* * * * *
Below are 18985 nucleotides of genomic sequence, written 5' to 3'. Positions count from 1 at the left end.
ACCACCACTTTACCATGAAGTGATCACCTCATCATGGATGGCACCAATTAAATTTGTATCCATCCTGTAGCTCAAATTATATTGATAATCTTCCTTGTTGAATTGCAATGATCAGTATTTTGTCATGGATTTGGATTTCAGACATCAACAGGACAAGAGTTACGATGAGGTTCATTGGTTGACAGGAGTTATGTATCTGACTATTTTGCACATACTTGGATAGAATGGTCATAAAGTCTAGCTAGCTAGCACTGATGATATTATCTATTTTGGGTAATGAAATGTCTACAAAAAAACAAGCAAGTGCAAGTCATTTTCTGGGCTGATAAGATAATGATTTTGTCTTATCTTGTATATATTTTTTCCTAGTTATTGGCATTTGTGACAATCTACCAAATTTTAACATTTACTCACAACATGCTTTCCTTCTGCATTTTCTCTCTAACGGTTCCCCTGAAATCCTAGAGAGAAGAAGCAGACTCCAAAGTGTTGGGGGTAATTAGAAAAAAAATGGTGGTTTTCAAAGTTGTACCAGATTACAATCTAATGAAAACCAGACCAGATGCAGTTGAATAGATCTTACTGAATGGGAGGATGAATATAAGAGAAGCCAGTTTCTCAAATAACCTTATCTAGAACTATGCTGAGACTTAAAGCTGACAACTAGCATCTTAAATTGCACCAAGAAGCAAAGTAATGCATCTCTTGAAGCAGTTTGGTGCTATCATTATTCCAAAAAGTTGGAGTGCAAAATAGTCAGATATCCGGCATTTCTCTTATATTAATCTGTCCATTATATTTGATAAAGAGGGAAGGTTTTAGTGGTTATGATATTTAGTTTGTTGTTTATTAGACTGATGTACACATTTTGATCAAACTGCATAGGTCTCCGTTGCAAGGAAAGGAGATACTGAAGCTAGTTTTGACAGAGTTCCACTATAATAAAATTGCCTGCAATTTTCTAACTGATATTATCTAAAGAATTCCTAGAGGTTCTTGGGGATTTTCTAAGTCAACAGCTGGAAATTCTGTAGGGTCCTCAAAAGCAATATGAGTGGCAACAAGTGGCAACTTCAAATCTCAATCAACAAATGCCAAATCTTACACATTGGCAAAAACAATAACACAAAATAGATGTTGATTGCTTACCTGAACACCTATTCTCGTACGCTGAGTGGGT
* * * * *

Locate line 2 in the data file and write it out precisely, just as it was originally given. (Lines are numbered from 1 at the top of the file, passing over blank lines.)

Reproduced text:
ACCACCACTTTACCATGAAGTGATCACCTCATCATGGATGGCACCAATTAAATTTGTATCCATCCTGTAGCTCAAATTATATTGATAATCTTCCTTGTTGAATTGCAATGATCAGTATTTTGTCATGGATTTGGATTTCAGACATCAACAGGACAAGAGTTACGATGAGGTTCATTGGTTGACAGGAGTTATGTATCTGACTATTTTGCACATACTTGGATAGAATGGTCATAAAGTCTAGCTAGCTAGCACTGATGATATTATCTATTTTGGGTAATGAAATGTCTACAAAAAAACAAGCAAGTGCAAGTCATTTTCTGGGCTGATAAGATAATGATTTTGTCTTATCTTGTATATATTTTTTCCTAGTTATTGGCATTTGTGACAATCTACCAAATTTTAACATTTACTCACAACATGCTTTCCTTCTGCATTTTCTCTCTAACGGTTCCCCTGAAATCCTAGAGAGAAGAAGCAGACTCCAAAGTGTTGGGGGTAATTAGAAAAAAAATGGTGGTTTTCAAAGTTGTACCAGATTACAATCTAATGAAAACCAGACCAGATGCAGTTGAATAGATCTTACTGAATGGGAGGATGAATATAAGAGAAGCCAGTTTCTCAAATAACCTTATCTAGAACTATGCTGAGACTTAAAGCTGACAACTAGCATCTTAAATTGCACCAAGAAGCAAAGTAATGCATCTCTTGAAGCAGTTTGGTGCTATCATTATTCCAAAAAGTTGGAGTGCAAAATAGTCAGATATCCGGCATTTCTCTTATATTAATCTGTCCATTATATTTGATAAAGAGGGAAGGTTTTAGTGGTTATGATATTTAGTTTGTTGTTTATTAGACTGATGTACACATTTTGATCAAACTGCATAGGTCTCCGTTGCAAGGAAAGGAGATACTGAAGCTAGTTTTGACAGAGTTCCACTATAATAAAATTGCCTGCAATTTTCTAACTGATATTATCTAAAGAATTCCTAGAGGTTCTTGGGGATTTTCTAAGTCAACAGCTGGAAATTCTGTAGGGTCCTCAAAAGCAATATGAGTGGCAACAAGTGGCAACTTCAAATCTCAATCAACAAATGCCAAATCTTACACATTGGCAAAAACAATAACACAAAATAGATGTTGATTGCTTACCTGAACACCTATTCTCGTACGCTGAGTGGGT